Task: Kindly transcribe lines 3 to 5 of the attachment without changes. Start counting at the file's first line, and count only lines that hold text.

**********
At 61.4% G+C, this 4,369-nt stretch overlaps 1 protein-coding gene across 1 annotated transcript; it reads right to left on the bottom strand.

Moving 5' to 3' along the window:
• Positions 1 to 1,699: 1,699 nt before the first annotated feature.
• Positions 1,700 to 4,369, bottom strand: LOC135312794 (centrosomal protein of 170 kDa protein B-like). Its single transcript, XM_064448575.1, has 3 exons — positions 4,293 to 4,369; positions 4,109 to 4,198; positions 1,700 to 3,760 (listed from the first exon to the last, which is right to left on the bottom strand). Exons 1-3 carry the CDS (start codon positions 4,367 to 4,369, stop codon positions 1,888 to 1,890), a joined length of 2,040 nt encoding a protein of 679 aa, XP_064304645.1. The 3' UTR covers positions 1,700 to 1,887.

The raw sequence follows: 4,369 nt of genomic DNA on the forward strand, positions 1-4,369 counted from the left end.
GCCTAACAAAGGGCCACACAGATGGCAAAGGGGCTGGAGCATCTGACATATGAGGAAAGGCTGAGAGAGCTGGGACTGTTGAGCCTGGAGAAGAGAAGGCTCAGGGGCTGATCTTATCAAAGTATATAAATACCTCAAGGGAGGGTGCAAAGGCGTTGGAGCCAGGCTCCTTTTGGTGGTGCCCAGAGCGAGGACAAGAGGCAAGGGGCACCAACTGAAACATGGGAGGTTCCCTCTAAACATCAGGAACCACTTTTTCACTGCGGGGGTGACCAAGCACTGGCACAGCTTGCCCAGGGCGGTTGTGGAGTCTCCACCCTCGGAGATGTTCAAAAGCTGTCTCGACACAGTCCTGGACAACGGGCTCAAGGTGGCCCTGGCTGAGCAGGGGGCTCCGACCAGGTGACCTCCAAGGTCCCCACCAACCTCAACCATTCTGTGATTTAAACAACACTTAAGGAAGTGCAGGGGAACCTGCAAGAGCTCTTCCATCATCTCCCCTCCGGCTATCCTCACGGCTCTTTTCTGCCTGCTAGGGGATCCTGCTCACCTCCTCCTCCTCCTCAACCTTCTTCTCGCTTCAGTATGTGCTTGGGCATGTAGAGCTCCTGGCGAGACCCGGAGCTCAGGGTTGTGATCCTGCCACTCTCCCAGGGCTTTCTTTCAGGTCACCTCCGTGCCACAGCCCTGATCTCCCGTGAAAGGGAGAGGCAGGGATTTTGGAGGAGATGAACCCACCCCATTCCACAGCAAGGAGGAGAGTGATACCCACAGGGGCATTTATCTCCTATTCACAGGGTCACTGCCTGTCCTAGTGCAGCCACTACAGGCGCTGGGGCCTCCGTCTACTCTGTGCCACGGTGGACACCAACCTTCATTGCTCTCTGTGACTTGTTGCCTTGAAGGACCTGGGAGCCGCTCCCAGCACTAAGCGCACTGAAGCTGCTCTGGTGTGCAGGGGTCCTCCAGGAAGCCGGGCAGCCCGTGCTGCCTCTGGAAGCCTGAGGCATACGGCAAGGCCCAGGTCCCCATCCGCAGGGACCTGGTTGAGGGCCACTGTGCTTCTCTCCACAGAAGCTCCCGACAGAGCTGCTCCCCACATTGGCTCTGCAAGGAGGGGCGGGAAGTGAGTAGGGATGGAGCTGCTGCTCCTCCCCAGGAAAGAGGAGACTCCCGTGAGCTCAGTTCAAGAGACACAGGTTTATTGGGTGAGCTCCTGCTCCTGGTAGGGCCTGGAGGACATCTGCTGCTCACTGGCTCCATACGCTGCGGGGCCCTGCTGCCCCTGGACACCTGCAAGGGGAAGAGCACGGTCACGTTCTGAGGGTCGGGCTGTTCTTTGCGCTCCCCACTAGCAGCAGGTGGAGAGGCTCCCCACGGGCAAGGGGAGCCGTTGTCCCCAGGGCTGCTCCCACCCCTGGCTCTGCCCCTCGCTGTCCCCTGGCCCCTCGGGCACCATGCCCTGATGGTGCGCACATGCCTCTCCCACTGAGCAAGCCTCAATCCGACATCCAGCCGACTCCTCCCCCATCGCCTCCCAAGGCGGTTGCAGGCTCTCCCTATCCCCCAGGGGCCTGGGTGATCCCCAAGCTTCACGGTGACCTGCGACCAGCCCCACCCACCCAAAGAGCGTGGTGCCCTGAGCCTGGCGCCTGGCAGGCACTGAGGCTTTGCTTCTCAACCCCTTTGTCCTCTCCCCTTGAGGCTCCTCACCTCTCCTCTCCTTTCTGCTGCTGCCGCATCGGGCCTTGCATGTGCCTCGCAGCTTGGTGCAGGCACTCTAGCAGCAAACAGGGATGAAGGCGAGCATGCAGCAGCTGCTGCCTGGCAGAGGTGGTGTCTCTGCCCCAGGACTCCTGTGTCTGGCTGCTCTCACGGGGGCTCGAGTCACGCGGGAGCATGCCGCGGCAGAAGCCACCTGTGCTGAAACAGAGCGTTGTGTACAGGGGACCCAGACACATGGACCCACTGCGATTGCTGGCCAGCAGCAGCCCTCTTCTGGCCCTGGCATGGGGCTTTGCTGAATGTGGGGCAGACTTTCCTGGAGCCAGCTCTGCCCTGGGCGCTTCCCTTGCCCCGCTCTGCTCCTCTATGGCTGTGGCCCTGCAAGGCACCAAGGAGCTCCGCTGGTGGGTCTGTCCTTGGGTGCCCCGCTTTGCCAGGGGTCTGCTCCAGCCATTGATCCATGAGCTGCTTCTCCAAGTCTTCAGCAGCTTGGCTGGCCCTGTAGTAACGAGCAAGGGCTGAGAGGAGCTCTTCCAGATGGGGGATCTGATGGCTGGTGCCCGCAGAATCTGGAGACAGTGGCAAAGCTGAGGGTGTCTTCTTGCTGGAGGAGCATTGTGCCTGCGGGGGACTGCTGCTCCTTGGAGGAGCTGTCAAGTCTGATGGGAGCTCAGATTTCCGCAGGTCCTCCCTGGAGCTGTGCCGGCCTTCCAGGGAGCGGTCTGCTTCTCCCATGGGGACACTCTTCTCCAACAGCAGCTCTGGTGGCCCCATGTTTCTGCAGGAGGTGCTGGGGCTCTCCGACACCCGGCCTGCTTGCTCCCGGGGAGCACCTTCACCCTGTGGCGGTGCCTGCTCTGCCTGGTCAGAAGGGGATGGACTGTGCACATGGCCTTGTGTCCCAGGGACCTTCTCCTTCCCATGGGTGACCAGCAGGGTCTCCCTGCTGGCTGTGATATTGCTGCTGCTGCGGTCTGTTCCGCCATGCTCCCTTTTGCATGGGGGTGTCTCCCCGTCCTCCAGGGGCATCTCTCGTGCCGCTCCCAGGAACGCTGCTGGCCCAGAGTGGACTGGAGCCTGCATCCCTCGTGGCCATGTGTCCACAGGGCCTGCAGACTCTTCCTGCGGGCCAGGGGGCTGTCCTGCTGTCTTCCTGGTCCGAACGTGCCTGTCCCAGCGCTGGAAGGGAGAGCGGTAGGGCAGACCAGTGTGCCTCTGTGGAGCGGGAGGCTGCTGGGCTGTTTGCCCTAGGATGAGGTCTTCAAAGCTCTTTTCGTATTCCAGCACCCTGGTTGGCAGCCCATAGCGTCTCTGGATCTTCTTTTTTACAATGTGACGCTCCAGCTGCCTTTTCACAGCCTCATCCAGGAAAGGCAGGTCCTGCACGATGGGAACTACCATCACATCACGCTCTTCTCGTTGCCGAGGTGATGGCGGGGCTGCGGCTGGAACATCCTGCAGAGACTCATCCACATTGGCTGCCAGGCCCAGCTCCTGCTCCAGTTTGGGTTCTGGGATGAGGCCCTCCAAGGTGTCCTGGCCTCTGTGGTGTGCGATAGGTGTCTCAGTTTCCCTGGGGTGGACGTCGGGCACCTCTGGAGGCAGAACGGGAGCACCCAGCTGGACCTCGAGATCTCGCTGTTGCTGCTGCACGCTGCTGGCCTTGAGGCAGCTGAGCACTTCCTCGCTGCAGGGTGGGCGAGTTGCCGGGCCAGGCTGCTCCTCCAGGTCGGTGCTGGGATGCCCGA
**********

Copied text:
• Positions 1 to 1,699: 1,699 nt before the first annotated feature.
• Positions 1,700 to 4,369, bottom strand: LOC135312794 (centrosomal protein of 170 kDa protein B-like). Its single transcript, XM_064448575.1, has 3 exons — positions 4,293 to 4,369; positions 4,109 to 4,198; positions 1,700 to 3,760 (listed from the first exon to the last, which is right to left on the bottom strand). Exons 1-3 carry the CDS (start codon positions 4,367 to 4,369, stop codon positions 1,888 to 1,890), a joined length of 2,040 nt encoding a protein of 679 aa, XP_064304645.1. The 3' UTR covers positions 1,700 to 1,887.

The raw sequence follows: 4,369 nt of genomic DNA on the forward strand, positions 1-4,369 counted from the left end.